La Perla vd Heffinck and L’Artiste de Toxandria also came to Ioli fairly young. “La Perla was ridden by my boyfriend Harold, who bought half of her when she was seven – he owned her together with Enda Carroll. Harold was probably riding her for a year and a half, and since he is based at my stable, I would see her every day. I grew more and more fond of her as time went on and Harold always spoke so highly of her. After a while, I brought up the idea of a trial for myself, and luckily he was ok with that. While La Perla has her own way of going, and you have to leave her a bit the way she is, she is such a trier. Every time you go in the ring, you just know she will give 110 %,” Ioli tells about the mare that she won the Longines Grand Prix of Deauville with. “L’Artiste came to me from IN Showjumpers, where he had been produced by Anna and Tim Wilks. Anna always loved him and would often tell me how he was one of her favourite horses – but it never occurred to me to try him. At that time, my trainer Sean was helping Anna a little bit, so he got to work with L’Artiste at home. After Sean had been over to the UK a few times, he told me he thought the horse was exceptional and that he saw him suiting me, so I eventually ended up trying and then buying him. I really believe in L’Artiste; he has so much ability and talent. He is so elastic in his way of going, and will sometimes jump a fence like there’s fire underneath it – he is super sharp for a big horse. We both still have a lot to learn, as he is a lot of horse for me; but I have no doubt in our partnership.”

Photo © Jenny Abrahamsson for World of Showjumping Ioli credits her trainer, Sean Crooks, for helping her take the step up to the higher level. Photo © Jenny Abrahamsson for World of Showjumping.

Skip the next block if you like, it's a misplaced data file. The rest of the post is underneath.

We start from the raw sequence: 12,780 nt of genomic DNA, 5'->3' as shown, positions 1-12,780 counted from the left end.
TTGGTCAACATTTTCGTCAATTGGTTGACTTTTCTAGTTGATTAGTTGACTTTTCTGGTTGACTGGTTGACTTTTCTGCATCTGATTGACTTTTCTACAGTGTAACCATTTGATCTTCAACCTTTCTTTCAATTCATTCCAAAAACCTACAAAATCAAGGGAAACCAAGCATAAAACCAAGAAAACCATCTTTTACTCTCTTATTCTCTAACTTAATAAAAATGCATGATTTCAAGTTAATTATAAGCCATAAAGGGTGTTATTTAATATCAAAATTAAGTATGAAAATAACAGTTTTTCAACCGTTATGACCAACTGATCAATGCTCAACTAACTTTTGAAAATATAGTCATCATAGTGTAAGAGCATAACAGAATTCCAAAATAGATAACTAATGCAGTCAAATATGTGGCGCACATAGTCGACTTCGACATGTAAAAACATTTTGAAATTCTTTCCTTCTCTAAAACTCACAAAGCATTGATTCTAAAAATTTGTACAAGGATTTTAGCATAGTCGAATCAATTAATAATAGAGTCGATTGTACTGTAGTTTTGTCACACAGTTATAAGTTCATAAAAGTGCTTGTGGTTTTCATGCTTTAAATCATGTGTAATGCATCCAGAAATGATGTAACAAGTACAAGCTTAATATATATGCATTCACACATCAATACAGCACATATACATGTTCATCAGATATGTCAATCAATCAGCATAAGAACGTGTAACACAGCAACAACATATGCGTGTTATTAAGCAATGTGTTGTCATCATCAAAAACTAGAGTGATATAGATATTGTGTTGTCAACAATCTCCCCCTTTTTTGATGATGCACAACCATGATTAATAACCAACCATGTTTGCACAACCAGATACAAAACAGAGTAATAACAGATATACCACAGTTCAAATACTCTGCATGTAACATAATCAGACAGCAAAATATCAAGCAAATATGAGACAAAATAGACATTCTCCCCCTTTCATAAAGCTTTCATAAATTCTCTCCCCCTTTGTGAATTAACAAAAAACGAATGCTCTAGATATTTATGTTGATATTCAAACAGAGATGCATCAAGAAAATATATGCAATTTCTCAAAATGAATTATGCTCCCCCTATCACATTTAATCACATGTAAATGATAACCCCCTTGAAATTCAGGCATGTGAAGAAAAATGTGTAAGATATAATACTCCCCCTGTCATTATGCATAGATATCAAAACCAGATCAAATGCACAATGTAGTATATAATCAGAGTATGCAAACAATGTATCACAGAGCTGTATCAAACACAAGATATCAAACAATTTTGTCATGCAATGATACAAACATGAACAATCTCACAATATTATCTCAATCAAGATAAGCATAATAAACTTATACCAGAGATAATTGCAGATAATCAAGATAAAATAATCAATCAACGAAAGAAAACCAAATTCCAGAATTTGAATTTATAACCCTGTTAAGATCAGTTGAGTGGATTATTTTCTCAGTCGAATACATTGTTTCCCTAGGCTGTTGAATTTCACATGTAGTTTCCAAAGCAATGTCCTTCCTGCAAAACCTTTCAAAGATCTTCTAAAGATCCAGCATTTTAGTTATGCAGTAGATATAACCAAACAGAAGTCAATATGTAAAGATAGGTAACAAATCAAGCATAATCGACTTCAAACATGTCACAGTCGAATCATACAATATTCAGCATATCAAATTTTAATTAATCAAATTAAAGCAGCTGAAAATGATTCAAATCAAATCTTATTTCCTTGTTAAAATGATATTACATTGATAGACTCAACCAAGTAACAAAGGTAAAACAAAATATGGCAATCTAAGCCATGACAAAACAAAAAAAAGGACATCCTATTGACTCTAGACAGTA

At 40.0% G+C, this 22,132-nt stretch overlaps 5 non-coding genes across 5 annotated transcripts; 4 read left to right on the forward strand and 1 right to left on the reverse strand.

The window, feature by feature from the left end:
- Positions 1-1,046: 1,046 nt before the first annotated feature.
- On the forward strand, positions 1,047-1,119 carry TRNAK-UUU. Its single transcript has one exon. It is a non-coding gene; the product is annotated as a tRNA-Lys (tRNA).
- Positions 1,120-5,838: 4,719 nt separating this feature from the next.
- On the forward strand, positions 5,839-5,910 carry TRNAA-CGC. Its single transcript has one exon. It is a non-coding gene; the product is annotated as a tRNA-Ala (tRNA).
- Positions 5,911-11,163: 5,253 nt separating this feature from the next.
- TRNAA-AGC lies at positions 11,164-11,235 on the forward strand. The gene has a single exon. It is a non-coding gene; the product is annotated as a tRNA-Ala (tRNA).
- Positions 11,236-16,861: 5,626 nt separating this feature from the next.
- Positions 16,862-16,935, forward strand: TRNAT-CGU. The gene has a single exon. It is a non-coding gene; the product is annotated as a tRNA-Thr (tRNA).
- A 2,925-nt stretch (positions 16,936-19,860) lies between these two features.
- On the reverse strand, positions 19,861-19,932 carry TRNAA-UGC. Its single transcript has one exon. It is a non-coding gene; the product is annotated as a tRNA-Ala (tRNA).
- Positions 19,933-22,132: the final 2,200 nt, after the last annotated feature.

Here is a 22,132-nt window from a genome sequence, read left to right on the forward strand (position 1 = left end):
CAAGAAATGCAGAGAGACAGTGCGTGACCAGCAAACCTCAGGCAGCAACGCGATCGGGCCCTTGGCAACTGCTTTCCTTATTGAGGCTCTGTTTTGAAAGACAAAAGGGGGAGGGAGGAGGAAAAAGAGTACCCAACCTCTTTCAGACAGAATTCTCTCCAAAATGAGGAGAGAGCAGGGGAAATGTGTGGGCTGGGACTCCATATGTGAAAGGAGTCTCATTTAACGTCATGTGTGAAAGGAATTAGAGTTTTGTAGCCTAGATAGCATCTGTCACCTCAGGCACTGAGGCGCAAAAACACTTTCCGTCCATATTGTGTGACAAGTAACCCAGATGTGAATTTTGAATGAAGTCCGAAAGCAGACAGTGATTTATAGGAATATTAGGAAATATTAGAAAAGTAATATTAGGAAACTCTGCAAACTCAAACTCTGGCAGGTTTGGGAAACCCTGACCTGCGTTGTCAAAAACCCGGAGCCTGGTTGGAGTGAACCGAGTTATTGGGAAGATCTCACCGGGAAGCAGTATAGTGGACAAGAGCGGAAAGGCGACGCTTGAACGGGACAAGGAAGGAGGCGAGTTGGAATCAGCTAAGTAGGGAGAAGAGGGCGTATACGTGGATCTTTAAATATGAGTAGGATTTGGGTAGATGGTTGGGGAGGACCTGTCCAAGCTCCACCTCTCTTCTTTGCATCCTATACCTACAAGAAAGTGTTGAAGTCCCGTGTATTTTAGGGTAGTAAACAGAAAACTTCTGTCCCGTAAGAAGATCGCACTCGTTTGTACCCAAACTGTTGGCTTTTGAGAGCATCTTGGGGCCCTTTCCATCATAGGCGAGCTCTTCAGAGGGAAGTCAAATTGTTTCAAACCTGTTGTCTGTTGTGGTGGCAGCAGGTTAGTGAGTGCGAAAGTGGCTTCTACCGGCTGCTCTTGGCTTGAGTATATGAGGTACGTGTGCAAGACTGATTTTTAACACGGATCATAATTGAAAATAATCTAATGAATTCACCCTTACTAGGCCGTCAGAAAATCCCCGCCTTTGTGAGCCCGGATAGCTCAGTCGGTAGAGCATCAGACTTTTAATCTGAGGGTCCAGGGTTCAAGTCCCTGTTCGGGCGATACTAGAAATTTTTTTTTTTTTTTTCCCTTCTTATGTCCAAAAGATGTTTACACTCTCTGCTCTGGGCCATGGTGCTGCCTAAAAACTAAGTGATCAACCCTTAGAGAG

This year, Ioli has taken some big steps up with all her horses – starting the season at the Winter Equestrian Festival in Wellington, Florida. “Going to Wellington was a bit far-fetched for me, but as COVID grew more prominent in Europe throughout the fall last year with show after show being cancelled, I started considering WEF as a serious option,” Ioli tells. “With my current string of horses, I thought it would be a big mistake to not go if there was even the slightest chance of having no shows. It was a big investment going to Florida, but eventually I committed and decided to go. It was quite daunting, as I had never been there before, so I was not sure what I was dealing with – or organising. Luckily, my good friend, Jess Mendoza, has been based out there for a few years, so I got a lot of help from her to get everything sorted. I took four horses with me but ended up only competing three, as one got injured two weeks into circuit. Fortunately, the others did well enough for that not to be a huge issue in the long run. Competing at WEF was an amazing experience; the level of competition, talent and work ethic is extremely high – everyone is keen to get stuck in and do well. If there would be a motto over there, it would be ‘do better’. With an abundance of top riders in the same place week in and week out, you learn so much simply by being there. I aimed to come out of WEF stronger than I went in, and I think we managed to achieve that – with Porky I was placed 4th and 6th in two of the four-star 1.60m Grand Prix classes. I definitely left there with a lot more confidence than I arrived with.”

Ioli credits her trainer, Sean Crooks, for helping her take the step up to the higher level. “I have been training with Sean since late 2018. We get along really well and have a very open way of communicating – honest and respectful,” Ioli tells. “The main and initial reason I reached out to Sean was because I was looking for someone who had time. I very much like sticking to a plan and tend to be quite a rule follower – some would say rigid,” Ioli laughs. “For this reason, I knew I would work best choosing a trainer who would manage well with such traits. When training with a professional rider, you can definitely learn a ton, but it’s difficult to pin them down and get them to spend time helping you, simply because they have a busy schedules themselves. With Sean, I knew that if I needed him, he would be there for me, and this was important when making my choice. Sean is very invested in our training and is very good at relating – he knows how to deal with emotions and the psychological side of the sport. He has helped me understand that you don’t need to seek perfection.. just try to do a lot of small things really well, which in the end will all add up to being great. Sean works very much on the basics and keeps things simple – but at the same time, does not allow any slack when it comes to the details.”